After a cordial greeting she said, “Ernest, this is my little granddaughter, Frances Fillmore,” and to her granddaughter, “Frances, this is Ernest Wilson. I know he’d like to hear you sing “The Prayer of Faith.” So out there in the sunshine I agreed, and Fran politely responded, “God is my help . . .”
It was some years later that a similar episode occurred. I was returning from Unity Inn to the administration building on Tracy when I saw Mrs. Fillmore, escorted by a teen-age youth, coming toward me as I approached the entrance. “Can you wait a minute?” Mrs. Fillmore called, “I’d like you to know this young man. His name is James Freeman, and he’s a poet. Say one of your poems for Ernest, Jim.” The youth flushed and he bowed his head in embarrassment. “I’d like to hear it, Mrs. Fillmore, but maybe another time would be better. And, glad to know you, Jim!” And with the years I’ve rejoiced in his artistry with words, and he’s even written a poem or two for special occasions, at my request.
A Light Touch
Without my realizing it as soon as I should have, the Fillmores were teaching me something that everybody studying and trying to live Unity should know. My friend, Norma Knight Jones, learned it from a scholarly Catholic priest with whom she shared literary interests. Pursuant to a discussion of authors, he mounted a ladder to reach a book on the top shelf of the extensive bookcases in his library. Looking down at her he was amused to see her staring in astonishment at the length of trousers protruding from beneath his robe. He burst out laughing: “Daughter, didn’t you know that priests wore pants?”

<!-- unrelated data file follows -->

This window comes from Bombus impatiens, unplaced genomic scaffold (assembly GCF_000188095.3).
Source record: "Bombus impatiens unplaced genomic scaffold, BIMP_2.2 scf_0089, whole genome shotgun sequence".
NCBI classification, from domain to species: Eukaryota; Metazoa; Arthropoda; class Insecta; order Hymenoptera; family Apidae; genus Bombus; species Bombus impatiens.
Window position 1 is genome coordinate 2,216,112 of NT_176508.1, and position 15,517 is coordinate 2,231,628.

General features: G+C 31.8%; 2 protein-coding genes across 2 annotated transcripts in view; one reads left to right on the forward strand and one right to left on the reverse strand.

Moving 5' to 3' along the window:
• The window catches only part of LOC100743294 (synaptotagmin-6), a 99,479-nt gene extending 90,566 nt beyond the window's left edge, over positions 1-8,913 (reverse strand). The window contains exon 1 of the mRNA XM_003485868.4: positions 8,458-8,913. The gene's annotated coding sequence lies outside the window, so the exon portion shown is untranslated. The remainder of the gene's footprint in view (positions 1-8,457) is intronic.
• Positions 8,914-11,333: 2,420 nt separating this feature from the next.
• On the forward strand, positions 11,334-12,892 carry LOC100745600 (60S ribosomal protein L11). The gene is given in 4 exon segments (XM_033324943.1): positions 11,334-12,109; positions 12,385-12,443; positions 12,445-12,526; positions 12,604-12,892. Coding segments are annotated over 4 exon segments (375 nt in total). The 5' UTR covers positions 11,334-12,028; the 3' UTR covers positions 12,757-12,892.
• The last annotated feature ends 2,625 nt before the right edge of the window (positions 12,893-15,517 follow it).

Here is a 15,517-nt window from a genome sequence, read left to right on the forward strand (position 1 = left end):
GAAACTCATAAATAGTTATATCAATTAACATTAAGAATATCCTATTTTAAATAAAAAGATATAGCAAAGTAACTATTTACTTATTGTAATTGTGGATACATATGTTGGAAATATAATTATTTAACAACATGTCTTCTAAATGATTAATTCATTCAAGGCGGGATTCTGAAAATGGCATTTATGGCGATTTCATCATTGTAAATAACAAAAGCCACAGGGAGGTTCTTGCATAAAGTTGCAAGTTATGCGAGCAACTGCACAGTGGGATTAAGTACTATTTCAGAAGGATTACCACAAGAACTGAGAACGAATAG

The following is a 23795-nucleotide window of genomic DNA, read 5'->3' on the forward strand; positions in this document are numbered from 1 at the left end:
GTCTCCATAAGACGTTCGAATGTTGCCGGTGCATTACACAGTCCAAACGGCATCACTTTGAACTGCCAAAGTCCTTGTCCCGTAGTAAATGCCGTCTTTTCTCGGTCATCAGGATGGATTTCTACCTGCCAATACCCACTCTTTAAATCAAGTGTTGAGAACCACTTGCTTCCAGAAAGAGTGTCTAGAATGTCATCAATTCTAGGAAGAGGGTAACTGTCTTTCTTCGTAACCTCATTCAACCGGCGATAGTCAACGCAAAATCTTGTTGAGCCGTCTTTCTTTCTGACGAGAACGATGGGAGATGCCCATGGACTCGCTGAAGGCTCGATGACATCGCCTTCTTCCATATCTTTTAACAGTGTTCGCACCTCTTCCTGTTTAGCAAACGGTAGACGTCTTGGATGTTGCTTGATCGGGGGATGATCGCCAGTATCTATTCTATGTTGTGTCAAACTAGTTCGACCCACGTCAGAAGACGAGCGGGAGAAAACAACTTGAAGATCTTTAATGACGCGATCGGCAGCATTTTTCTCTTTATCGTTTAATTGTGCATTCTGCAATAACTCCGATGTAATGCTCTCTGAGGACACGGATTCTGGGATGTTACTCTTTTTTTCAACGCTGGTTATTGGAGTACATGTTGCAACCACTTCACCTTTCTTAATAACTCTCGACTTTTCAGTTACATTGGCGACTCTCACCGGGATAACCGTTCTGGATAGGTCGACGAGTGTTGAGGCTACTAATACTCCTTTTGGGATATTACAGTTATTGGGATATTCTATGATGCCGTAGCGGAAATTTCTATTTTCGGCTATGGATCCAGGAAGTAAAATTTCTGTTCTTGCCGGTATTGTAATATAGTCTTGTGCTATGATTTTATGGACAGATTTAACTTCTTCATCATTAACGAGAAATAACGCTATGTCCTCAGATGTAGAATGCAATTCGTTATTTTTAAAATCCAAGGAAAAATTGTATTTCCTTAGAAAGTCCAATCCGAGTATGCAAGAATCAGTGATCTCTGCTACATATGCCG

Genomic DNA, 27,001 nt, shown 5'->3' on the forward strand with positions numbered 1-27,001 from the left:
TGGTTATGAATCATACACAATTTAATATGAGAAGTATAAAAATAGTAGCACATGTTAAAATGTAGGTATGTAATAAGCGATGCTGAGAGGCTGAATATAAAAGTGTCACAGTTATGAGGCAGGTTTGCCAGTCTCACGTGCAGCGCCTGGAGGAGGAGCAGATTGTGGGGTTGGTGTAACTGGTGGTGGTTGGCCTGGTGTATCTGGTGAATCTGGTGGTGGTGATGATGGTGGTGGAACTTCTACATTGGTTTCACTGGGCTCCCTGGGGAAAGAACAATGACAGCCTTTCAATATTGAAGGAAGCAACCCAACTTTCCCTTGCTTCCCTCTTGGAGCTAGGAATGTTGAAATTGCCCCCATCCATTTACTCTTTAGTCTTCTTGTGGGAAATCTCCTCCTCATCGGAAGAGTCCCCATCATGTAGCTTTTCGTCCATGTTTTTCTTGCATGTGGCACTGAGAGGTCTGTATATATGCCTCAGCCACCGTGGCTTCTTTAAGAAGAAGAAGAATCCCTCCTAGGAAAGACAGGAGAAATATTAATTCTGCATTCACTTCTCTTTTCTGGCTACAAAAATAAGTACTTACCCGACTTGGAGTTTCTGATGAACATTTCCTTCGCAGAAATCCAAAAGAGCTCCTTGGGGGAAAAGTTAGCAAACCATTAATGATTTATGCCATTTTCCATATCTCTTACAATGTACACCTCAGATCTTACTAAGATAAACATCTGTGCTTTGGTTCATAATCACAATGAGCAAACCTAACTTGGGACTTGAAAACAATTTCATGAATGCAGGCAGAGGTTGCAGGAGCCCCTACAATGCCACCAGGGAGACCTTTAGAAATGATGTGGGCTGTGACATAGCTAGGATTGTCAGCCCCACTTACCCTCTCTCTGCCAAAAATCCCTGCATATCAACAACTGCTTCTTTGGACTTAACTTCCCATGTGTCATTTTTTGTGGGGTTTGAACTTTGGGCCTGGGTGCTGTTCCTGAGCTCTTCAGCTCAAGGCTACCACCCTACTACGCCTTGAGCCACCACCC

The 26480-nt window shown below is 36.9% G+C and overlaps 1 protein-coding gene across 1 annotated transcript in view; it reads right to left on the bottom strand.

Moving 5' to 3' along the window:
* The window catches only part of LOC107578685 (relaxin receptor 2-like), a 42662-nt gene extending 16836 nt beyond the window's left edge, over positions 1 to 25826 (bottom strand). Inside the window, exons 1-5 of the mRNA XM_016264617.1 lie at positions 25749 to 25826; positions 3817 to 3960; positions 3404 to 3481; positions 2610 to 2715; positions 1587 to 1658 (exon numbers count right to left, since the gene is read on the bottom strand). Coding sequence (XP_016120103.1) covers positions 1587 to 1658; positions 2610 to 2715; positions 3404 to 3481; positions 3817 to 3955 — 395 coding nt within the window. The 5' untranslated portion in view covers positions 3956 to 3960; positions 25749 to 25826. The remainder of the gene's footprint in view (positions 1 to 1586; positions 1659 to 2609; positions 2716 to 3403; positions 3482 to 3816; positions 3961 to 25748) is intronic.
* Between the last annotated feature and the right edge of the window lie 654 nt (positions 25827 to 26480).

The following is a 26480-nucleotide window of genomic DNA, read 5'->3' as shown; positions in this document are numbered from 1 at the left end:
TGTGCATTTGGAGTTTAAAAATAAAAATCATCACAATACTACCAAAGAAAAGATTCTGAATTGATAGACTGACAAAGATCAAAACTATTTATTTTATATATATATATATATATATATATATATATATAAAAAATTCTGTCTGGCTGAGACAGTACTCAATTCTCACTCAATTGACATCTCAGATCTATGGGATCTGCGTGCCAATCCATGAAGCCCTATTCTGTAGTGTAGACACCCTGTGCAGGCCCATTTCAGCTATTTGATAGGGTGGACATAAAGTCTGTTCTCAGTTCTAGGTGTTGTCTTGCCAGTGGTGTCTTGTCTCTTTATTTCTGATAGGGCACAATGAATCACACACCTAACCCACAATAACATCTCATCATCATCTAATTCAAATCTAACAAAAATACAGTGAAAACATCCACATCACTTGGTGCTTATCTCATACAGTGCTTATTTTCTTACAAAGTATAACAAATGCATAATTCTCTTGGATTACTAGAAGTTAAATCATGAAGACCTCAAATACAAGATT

As I strove to adjust to the light touch the founding family gave to their faith, one of them might well have asked me, “Didn’t you know that we have a sense of humor?”
Indeed they did, and it appeared in a different manner in Charles and his two sons. Often it burst out spontaneously. Sometimes I think they used it to counteract the tendency many of us had, of putting them on a pedestal; sometimes too, perhaps, to sidetrack an involvement in one of the abstruse metaphysical puzzles which tilted no vital balance but seemed to obsess many of their followers.
Lowell loved puns, (“cinnamon puns”) while deploring them. They offered an escape from the endless day to day problems that were brought to him for solution.
One time he was called on to introduce me as an after dinner speaker at a Unity Inn banquet. “Ernest is called on to speak at all kinds of meetings,” he said. “He made quite an impression on a man who attended a funeral service in which Ernest presided. The man said that after hearing Ernest speak he wished he were dead!”
Lowell was a many-sided man. In his office at the School he had the most impressive array of African violets—including some bright red ones—that I have ever seen outside a nursery. On the grounds adjoining his and Alice’s home at the Farm an extensive garden of vegetables and flowers attested his care. He loved animals too, and was sympathetic to the rabbits that sometimes threatened to devastate his plantings.
© 1984, by Ronald and Beverly Potter
All rights reserved.
Reprinted with permission.